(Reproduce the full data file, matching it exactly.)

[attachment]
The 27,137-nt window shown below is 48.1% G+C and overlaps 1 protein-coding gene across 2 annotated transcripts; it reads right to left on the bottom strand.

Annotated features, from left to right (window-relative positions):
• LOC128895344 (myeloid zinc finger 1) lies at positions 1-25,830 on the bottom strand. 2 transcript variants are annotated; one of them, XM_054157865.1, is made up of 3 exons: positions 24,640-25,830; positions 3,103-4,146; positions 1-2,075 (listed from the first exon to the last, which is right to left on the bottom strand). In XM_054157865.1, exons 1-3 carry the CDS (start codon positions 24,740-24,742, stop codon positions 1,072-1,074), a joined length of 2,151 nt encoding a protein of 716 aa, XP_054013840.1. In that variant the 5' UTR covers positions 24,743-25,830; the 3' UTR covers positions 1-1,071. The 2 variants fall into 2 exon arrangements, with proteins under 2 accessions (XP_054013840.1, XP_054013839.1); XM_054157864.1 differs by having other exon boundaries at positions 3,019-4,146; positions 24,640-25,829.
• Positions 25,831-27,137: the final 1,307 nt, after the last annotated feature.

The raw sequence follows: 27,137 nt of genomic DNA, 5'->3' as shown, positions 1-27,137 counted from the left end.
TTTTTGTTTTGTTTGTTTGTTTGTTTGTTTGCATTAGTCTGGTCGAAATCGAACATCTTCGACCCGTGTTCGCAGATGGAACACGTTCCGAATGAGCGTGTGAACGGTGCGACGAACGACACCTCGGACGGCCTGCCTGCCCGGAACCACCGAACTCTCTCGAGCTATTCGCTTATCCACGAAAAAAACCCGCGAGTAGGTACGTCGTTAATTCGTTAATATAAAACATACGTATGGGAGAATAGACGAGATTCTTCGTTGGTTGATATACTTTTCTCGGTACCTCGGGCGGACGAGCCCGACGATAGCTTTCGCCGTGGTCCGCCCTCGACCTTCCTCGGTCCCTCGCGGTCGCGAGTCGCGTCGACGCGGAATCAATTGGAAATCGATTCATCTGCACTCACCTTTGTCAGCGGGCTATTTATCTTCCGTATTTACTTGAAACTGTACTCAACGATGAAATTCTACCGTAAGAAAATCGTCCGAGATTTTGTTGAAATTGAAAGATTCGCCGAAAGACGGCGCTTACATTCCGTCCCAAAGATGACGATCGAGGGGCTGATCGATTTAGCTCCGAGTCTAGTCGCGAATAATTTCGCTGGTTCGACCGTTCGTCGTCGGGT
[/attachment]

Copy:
The 27,137-nt window shown below is 48.1% G+C and overlaps 1 protein-coding gene across 2 annotated transcripts; it reads right to left on the bottom strand.

Annotated features, from left to right (window-relative positions):
• LOC128895344 (myeloid zinc finger 1) lies at positions 1-25,830 on the bottom strand. 2 transcript variants are annotated; one of them, XM_054157865.1, is made up of 3 exons: positions 24,640-25,830; positions 3,103-4,146; positions 1-2,075 (listed from the first exon to the last, which is right to left on the bottom strand). In XM_054157865.1, exons 1-3 carry the CDS (start codon positions 24,740-24,742, stop codon positions 1,072-1,074), a joined length of 2,151 nt encoding a protein of 716 aa, XP_054013840.1. In that variant the 5' UTR covers positions 24,743-25,830; the 3' UTR covers positions 1-1,071. The 2 variants fall into 2 exon arrangements, with proteins under 2 accessions (XP_054013840.1, XP_054013839.1); XM_054157864.1 differs by having other exon boundaries at positions 3,019-4,146; positions 24,640-25,829.
• Positions 25,831-27,137: the final 1,307 nt, after the last annotated feature.

The raw sequence follows: 27,137 nt of genomic DNA, 5'->3' as shown, positions 1-27,137 counted from the left end.
TTTTTGTTTTGTTTGTTTGTTTGTTTGTTTGCATTAGTCTGGTCGAAATCGAACATCTTCGACCCGTGTTCGCAGATGGAACACGTTCCGAATGAGCGTGTGAACGGTGCGACGAACGACACCTCGGACGGCCTGCCTGCCCGGAACCACCGAACTCTCTCGAGCTATTCGCTTATCCACGAAAAAAACCCGCGAGTAGGTACGTCGTTAATTCGTTAATATAAAACATACGTATGGGAGAATAGACGAGATTCTTCGTTGGTTGATATACTTTTCTCGGTACCTCGGGCGGACGAGCCCGACGATAGCTTTCGCCGTGGTCCGCCCTCGACCTTCCTCGGTCCCTCGCGGTCGCGAGTCGCGTCGACGCGGAATCAATTGGAAATCGATTCATCTGCACTCACCTTTGTCAGCGGGCTATTTATCTTCCGTATTTACTTGAAACTGTACTCAACGATGAAATTCTACCGTAAGAAAATCGTCCGAGATTTTGTTGAAATTGAAAGATTCGCCGAAAGACGGCGCTTACATTCCGTCCCAAAGATGACGATCGAGGGGCTGATCGATTTAGCTCCGAGTCTAGTCGCGAATAATTTCGCTGGTTCGACCGTTCGTCGTCGGGT